|dc.description.abstract||This thesis examines religious decoration and decoration in religious spaces in Scotland in the period between 1560 and 1639. It contends that between these dates there was a lively culture of decoration in ecclesiastical and domestic spaces.
The following examples are considered using a Reformed theology lens, with close attention to artisanal methods and later restoration campaigns: the choir screen and furnishings at Dairsie Kirk (Fife), painted scriptural texts in St Nicholas’ Church (Aberdeen), the layout and the painted ceiling at Stirling Castle’s Chapel Royal, the layout and furnishing at the Palace of Holyrood House’s Chapel Royal (Edinburgh), painted walls in the Chapel Royal at Falkland Palace (Fife), and painted ceilings at St Mary’s Church, Grandtully (Perthshire), Skelmorlie Aisle (Largs), Traquair House (Peeblesshire), and Sailors’ Walk, Kirkcaldy.
Changes in architectural layout to suit Reformed worship, and how the removal and construction of divisions within the church space that previously indicated a profane/sacred divide were later exploited by James VI/I in fashioning his role as an absolute monarch, are considered. For the 1594 baptismal ceremony of his son Prince Henry, the King used the layout and decoration of the Stirling Castle Chapel Royal to bolster his genealogical claim to the English throne and demonstrate his alignment with divine authority. Similarly, his 1617 plan for a sumptuous seat with carvings of the Patriarchs and Apostles for the Palace of Holyrood House Chapel was strong visual propaganda that proclaimed royal authority over the Scottish Reformed Kirk and plans for conformity with the English Church. The presence or absence of unionist heraldry in church schemes is noted to argue that this indicates alignment with a pro- or anti-Royalist position rather than a Catholic or Protestant confessional position. The use of Biblical text as decoration in churches, aisles, and the home, including the Ten Commandments and the Psalms, is considered in the light of Reformed ideology, the approach to marriage, the core texts of the Scottish Reformed Kirk, the relationship with commonplace books, and how sight was understood. The use of text from the Geneva Bible in a decorative scheme for Charles I in 1633, rather than using text from the King James Bible, is investigated.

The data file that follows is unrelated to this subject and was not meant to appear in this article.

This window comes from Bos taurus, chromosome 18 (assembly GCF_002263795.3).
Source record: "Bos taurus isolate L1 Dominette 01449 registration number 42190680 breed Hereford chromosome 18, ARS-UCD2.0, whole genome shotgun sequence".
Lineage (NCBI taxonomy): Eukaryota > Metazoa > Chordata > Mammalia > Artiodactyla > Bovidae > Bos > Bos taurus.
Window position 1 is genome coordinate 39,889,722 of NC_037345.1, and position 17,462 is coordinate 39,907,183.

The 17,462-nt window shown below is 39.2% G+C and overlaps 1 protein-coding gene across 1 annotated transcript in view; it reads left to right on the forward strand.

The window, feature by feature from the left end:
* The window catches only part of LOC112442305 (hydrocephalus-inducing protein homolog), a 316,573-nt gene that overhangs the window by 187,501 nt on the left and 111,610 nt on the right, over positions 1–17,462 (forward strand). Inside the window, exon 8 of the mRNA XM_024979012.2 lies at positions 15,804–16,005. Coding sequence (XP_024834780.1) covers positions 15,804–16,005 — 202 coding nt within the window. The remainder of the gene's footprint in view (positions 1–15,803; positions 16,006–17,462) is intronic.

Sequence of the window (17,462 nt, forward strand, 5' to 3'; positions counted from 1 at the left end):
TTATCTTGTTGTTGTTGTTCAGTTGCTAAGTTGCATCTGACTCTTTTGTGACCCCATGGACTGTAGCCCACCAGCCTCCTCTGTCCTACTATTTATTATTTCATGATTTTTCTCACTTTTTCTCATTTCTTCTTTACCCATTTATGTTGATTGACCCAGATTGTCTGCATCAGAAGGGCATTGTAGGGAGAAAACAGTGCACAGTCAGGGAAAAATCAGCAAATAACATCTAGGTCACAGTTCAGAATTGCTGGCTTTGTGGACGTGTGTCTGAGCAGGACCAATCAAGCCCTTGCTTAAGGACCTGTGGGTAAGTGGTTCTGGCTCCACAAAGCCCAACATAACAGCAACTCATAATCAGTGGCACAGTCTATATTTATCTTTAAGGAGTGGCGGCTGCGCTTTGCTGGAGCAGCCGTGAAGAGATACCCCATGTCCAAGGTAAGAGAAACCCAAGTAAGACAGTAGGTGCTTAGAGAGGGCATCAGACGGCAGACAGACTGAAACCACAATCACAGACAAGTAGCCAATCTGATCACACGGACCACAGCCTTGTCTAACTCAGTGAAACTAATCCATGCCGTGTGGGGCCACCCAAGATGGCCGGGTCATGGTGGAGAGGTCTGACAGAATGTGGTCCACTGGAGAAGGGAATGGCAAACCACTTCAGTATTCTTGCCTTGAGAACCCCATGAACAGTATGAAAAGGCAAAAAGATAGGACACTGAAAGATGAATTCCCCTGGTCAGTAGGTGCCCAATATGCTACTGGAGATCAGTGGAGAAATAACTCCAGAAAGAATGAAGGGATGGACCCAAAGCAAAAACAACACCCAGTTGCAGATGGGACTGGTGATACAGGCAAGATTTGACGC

The period opens with edicts against idolatry in legislation of the 1560s and the First Book of Discipline, and ends with a General Assembly Act of 1640. What was understood by ‘idolatry’, with the focus placed upon action rather than artefacts, is crucial for understanding whether or not decoration, such as in the schemes explored, was acceptable. The thesis indicates that the kingdom of Scotland was not antithetical to decoration in this period, rather the officially-authorised Kirk opposed any decoration that might lead Scots down a route that ‘falsely’ promised salvation.||en